De Swaan divides languages into four categories. Lowest on the pyramid are the “peripheral languages”, which make up 98% of all languages, but are spoken by less than 10% of mankind. These are largely oral, and rarely have any kind of official status. Next are the “central languages”, though a more apt term might be “national languages”.
These are written, are taught in schools, and each has a territory to call its own: Lithuania for Lithuanian, North and South Korea for Korean, Paraguay for Guarani, and so on.
Following these are the 12 “supercentral languages”: Arabic, Chinese, English, French, German, Hindi, Japanese, Malay, Portuguese, Russian, Spanish and Swahili – each of which (except for Swahili) boast 100 million speakers or more. These are languages you can travel with. They connect people across nations. They are commonly spoken as second languages, often (but not exclusively) as a result of their parent nation’s colonial past.
Then, finally, we come to the top of the pyramid, to the languages that connect the supercentral ones. There is only one: English, which De Swaan calls “the hypercentral language that holds the entire world language system together”. The Japanese novelist Minae Mizumura similarly describes English as a “universal language” . For Mizumura, what makes it universal is not that it has many native speakers – Mandarin and Spanish have more – but that it is “used by the greatest number of non-native speakers in the world”. She compares it to a currency used by more and more people until its utility hits a critical mass and it becomes a world currency. The literary critic Jonathan Arac is even more blunt, noting, in a critique of what he calls “Anglo-Globalism”, that “English in culture, like the dollar in economics, serves as the medium through which knowledge may be translated from the local to the global.”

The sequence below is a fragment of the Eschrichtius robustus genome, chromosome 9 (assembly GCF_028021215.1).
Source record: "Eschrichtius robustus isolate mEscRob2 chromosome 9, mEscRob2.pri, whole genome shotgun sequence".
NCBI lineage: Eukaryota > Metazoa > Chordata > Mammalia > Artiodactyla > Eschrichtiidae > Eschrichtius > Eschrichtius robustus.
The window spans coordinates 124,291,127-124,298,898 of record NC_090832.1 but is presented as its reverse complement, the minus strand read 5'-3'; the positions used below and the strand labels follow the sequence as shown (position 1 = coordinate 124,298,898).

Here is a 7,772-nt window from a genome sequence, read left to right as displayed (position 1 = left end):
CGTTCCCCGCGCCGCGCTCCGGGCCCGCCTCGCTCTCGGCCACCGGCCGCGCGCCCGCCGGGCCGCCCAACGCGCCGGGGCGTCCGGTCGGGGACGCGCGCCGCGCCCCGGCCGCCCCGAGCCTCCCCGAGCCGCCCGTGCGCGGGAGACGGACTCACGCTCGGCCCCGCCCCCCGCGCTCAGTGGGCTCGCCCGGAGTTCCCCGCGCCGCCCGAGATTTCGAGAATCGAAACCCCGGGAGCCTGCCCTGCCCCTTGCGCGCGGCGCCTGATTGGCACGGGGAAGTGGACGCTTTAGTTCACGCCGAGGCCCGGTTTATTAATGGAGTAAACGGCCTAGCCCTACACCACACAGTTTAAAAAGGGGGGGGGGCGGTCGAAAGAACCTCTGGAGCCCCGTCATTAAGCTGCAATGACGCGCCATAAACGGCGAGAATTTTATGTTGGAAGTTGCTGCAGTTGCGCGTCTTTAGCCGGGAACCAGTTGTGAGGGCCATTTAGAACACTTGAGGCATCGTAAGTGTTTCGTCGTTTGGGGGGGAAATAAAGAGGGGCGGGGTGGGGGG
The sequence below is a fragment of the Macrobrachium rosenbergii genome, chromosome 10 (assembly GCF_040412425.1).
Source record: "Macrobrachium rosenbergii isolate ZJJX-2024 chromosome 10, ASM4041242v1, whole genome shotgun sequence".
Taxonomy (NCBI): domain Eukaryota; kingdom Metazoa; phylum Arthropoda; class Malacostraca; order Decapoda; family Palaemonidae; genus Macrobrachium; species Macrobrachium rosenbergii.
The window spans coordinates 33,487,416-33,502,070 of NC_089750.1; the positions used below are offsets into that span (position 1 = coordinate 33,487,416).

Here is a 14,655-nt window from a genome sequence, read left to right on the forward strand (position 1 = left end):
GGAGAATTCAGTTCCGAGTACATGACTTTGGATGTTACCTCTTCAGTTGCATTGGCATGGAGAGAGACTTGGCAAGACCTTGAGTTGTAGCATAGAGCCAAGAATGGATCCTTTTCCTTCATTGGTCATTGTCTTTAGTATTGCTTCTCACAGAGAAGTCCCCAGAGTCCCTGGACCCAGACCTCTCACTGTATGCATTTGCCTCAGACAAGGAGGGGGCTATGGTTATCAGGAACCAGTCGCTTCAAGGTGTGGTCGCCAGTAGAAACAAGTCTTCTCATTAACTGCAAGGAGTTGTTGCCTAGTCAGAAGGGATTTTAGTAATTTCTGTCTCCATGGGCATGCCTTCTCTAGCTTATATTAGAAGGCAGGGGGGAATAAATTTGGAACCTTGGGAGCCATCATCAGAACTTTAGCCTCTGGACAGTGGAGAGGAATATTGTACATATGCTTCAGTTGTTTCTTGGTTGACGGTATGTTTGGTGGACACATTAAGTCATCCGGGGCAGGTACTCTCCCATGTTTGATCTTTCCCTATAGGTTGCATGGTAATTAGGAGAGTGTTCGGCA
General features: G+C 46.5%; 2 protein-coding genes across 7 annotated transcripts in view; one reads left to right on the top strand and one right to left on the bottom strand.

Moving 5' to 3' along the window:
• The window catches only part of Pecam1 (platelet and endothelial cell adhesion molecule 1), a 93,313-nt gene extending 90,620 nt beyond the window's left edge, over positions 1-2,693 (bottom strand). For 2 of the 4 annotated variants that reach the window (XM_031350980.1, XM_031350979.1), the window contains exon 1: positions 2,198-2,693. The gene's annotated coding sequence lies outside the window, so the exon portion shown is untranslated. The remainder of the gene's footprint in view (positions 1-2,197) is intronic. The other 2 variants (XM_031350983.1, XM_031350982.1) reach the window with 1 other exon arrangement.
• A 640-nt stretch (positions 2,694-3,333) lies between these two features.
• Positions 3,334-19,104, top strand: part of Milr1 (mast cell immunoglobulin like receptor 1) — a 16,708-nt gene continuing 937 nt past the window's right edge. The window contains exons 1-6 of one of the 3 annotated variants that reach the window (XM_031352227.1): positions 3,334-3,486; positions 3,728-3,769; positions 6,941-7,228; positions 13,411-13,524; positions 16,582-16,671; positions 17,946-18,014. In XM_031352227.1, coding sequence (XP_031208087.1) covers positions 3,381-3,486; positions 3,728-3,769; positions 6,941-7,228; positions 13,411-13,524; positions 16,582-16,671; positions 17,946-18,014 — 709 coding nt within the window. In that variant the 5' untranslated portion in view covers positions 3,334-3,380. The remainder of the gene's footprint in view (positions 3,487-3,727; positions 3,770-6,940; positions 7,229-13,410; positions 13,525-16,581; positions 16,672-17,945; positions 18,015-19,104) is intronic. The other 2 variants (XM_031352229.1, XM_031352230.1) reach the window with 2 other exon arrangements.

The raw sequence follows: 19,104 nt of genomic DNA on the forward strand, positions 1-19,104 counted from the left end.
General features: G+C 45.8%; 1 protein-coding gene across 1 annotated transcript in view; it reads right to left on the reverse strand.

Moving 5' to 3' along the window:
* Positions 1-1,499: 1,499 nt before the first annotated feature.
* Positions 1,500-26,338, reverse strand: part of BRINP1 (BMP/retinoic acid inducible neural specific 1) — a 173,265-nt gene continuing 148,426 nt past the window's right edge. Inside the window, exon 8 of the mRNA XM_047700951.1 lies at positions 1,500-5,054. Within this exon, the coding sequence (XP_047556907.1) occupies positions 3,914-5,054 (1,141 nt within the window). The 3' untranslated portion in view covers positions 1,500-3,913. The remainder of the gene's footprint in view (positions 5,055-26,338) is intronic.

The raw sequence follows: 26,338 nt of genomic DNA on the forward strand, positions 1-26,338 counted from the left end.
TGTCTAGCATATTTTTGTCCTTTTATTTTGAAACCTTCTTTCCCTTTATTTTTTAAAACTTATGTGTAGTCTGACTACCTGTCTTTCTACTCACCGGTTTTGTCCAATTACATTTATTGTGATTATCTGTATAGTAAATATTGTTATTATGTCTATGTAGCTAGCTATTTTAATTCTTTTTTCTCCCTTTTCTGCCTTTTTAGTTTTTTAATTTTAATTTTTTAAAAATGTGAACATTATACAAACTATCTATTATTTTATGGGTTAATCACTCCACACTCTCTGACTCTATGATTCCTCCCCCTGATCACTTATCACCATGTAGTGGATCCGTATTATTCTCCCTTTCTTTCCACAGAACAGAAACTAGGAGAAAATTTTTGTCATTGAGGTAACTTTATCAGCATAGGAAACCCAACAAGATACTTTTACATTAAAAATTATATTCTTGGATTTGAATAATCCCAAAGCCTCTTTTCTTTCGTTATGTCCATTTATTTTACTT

This article seems a bit tired and the entire tone of the Guardian moaning the supremacy of the English language reminds me of the whole furore over white privilege, sometimes it’s simply an exultation that one has it.
Even though I’m writing this in English I don’t think English is taking over; it’s simply reflecting the Anglo-American supremacy from Queen Vic to QE (Trump represents the high water mark of this era).
As China grows in power; 1 point something billion Chinese aren’t going to magically shift to English. Furthermore beyond the Old Commonwealth (the White Dominions + US); English gains its prominence from its usage in the New Commonwealth (Africa & Asia).
One shouldn’t underestimate the importance of a Lingua Franca but neither extol or exaggerate its significance. Just as the Dollar can be easily replaced so can the English language.
As a final thought this is why my idea on Languages + Script = Civilisation is so important (if I say so myself).